Sister Janet Fearns says screenwriters have a lot to learn about the supernatural
One moonlit night in autumn 1976, I was wearing the full-length white habit, scapular, traditional headgear and veil. It was my turn – yet again – to lock the doors and windows in Maryvale, our pastoral centre in Bramley, Surrey. With the moon shining through the windows, I didn’t bother to switch on the light as I climbed the staircase and turned around the corner.
Unfortunately for two young boys taking part in a school retreat, they chose just that moment to open the door of the room where they’d been peacefully watching television. Who was more scared: the boys who saw a ghostly white figure gliding by, or me, who hadn’t expected their ear-splitting scream as it pierced the darkness? The three of us stood shaking and panting for breath, one apology tumbling after another.
So why do nuns feature in horror stories? On that particular occasion, it is easy to see why, in the dark, my habit scared the living daylights out of two young lads with whom I’d previously been chatting. I think I’d have had a similar reaction to an apparently supernatural apparition. However, after 45 years in the convent and having known nuns since I was four years old, I’ve never met one who, after dark, transformed herself into some mysterious other-worldly being set on bringing horror and creating mayhem.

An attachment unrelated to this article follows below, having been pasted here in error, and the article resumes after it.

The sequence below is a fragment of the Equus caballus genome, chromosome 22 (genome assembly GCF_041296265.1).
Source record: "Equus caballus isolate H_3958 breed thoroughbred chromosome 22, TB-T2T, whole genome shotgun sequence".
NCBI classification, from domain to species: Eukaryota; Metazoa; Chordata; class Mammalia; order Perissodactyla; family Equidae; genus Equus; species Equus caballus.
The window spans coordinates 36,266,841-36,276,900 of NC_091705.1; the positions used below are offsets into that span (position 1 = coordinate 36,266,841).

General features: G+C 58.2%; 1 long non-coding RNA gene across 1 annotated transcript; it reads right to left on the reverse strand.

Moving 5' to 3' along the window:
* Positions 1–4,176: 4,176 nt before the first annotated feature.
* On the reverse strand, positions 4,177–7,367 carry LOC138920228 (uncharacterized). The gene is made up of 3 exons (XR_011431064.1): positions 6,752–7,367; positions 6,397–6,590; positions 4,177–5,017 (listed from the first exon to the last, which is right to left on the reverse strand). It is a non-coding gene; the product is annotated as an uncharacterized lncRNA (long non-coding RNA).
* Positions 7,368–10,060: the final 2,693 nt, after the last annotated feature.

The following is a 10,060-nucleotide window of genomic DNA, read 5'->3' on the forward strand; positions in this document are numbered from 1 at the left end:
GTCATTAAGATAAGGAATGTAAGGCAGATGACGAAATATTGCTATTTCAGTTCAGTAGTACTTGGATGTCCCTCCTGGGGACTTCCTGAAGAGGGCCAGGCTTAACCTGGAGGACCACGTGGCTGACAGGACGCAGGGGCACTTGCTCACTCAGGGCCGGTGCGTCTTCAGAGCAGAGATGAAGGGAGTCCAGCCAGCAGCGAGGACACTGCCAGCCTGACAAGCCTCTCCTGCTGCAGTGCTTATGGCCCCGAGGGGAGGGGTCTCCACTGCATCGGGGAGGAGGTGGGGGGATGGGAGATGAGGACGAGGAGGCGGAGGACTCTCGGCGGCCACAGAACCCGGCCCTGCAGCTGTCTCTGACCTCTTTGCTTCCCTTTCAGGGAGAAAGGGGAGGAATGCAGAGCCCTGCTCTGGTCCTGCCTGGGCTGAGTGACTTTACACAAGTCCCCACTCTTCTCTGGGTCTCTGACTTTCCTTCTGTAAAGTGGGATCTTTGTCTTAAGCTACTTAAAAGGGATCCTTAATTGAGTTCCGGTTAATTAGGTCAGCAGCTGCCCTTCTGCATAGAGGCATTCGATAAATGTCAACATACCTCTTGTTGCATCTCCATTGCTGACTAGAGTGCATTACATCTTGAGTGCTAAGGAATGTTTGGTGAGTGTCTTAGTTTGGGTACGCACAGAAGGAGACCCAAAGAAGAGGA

But then, the cinema loves haunted abbeys, church windows lit by candlelight, graveyards populated by owls, strange rustlings – and ghostly figures of long-dead nuns (or monks) floating slightly above ground level. (Why walk when levitation takes less energy and looks better?)
A new film, The Nun, is currently being advertised on the London Underground, with a Jekyll and Hyde picture of a Sister, partly serene and expressionless and partly with malevolent expression and glowing green eyes. My reaction? Grow up and get a life. Get to know some of the amazing people who really do give their lives to God and you’ll see the reality of the supernatural in their lives.
Take Sister Chris. She was confined to bed for seven years before she died this year. Before that, she had spent 24 years working as a midwife in Zimbabwe, 12 delivering babies in a Palestinian refugee camp in Jordan and 18 as an assistant prison chaplain in Wandsworth.
Sister Chris was one of those wonderful people whose body might be broken, but whose spirit was alive, and reaching out lovingly to others. She found it hard to be “stuck” in her room, but somehow she was rarely alone. People gravitated to her bedside and always came away feeling better for having spent a few minutes with her. Even when Sister Chris was dying, she knew who had entered her room and smiled radiantly.
Yet her warmest smiles were reserved for whoever brought her Communion. “Have you brought me Jesus?” she would ask.
Perhaps the next time horror screenwriters associate nuns with horror, they might perhaps think of Sister Chris – and drop the cliché altogether.
Sister Janet Fearns FMDM is editor for special projects at Redemptorist Publications
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